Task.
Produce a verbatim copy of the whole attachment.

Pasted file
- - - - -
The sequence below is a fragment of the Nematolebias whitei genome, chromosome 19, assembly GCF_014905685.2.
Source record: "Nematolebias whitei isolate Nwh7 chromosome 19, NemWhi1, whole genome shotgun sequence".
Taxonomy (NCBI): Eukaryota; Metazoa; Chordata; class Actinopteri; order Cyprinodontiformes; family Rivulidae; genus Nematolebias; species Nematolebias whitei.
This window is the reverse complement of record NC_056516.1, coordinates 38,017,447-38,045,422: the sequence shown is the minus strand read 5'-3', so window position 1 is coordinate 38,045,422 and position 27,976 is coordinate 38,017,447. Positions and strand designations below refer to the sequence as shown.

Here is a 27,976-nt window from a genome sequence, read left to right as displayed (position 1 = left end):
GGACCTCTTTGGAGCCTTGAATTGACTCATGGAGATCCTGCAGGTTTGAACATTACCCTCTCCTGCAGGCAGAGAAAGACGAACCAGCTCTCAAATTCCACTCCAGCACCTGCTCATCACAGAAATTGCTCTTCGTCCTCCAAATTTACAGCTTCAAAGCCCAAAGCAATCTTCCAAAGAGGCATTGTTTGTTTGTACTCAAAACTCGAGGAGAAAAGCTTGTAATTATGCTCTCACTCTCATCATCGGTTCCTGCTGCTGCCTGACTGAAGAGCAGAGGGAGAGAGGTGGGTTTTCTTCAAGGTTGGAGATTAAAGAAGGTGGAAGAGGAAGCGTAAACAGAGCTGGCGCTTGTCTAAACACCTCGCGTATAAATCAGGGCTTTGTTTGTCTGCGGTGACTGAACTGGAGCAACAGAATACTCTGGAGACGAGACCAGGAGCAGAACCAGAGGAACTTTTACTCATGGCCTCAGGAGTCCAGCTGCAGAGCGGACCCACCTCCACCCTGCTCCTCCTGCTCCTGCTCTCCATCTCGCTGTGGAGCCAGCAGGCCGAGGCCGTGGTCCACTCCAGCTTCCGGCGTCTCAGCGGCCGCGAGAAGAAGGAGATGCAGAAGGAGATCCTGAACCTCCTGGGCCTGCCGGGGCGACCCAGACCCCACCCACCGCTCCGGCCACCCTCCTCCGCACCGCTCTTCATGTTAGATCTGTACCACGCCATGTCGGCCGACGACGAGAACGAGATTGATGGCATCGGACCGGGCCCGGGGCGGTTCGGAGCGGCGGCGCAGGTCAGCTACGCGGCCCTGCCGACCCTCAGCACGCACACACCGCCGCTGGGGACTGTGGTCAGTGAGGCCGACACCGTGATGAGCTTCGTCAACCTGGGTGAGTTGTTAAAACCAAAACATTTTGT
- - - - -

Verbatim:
The sequence below is a fragment of the Nematolebias whitei genome, chromosome 19, assembly GCF_014905685.2.
Source record: "Nematolebias whitei isolate Nwh7 chromosome 19, NemWhi1, whole genome shotgun sequence".
Taxonomy (NCBI): Eukaryota; Metazoa; Chordata; class Actinopteri; order Cyprinodontiformes; family Rivulidae; genus Nematolebias; species Nematolebias whitei.
This window is the reverse complement of record NC_056516.1, coordinates 38,017,447-38,045,422: the sequence shown is the minus strand read 5'-3', so window position 1 is coordinate 38,045,422 and position 27,976 is coordinate 38,017,447. Positions and strand designations below refer to the sequence as shown.

Here is a 27,976-nt window from a genome sequence, read left to right as displayed (position 1 = left end):
GGACCTCTTTGGAGCCTTGAATTGACTCATGGAGATCCTGCAGGTTTGAACATTACCCTCTCCTGCAGGCAGAGAAAGACGAACCAGCTCTCAAATTCCACTCCAGCACCTGCTCATCACAGAAATTGCTCTTCGTCCTCCAAATTTACAGCTTCAAAGCCCAAAGCAATCTTCCAAAGAGGCATTGTTTGTTTGTACTCAAAACTCGAGGAGAAAAGCTTGTAATTATGCTCTCACTCTCATCATCGGTTCCTGCTGCTGCCTGACTGAAGAGCAGAGGGAGAGAGGTGGGTTTTCTTCAAGGTTGGAGATTAAAGAAGGTGGAAGAGGAAGCGTAAACAGAGCTGGCGCTTGTCTAAACACCTCGCGTATAAATCAGGGCTTTGTTTGTCTGCGGTGACTGAACTGGAGCAACAGAATACTCTGGAGACGAGACCAGGAGCAGAACCAGAGGAACTTTTACTCATGGCCTCAGGAGTCCAGCTGCAGAGCGGACCCACCTCCACCCTGCTCCTCCTGCTCCTGCTCTCCATCTCGCTGTGGAGCCAGCAGGCCGAGGCCGTGGTCCACTCCAGCTTCCGGCGTCTCAGCGGCCGCGAGAAGAAGGAGATGCAGAAGGAGATCCTGAACCTCCTGGGCCTGCCGGGGCGACCCAGACCCCACCCACCGCTCCGGCCACCCTCCTCCGCACCGCTCTTCATGTTAGATCTGTACCACGCCATGTCGGCCGACGACGAGAACGAGATTGATGGCATCGGACCGGGCCCGGGGCGGTTCGGAGCGGCGGCGCAGGTCAGCTACGCGGCCCTGCCGACCCTCAGCACGCACACACCGCCGCTGGGGACTGTGGTCAGTGAGGCCGACACCGTGATGAGCTTCGTCAACCTGGGTGAGTTGTTAAAACCAAAACATTTTGT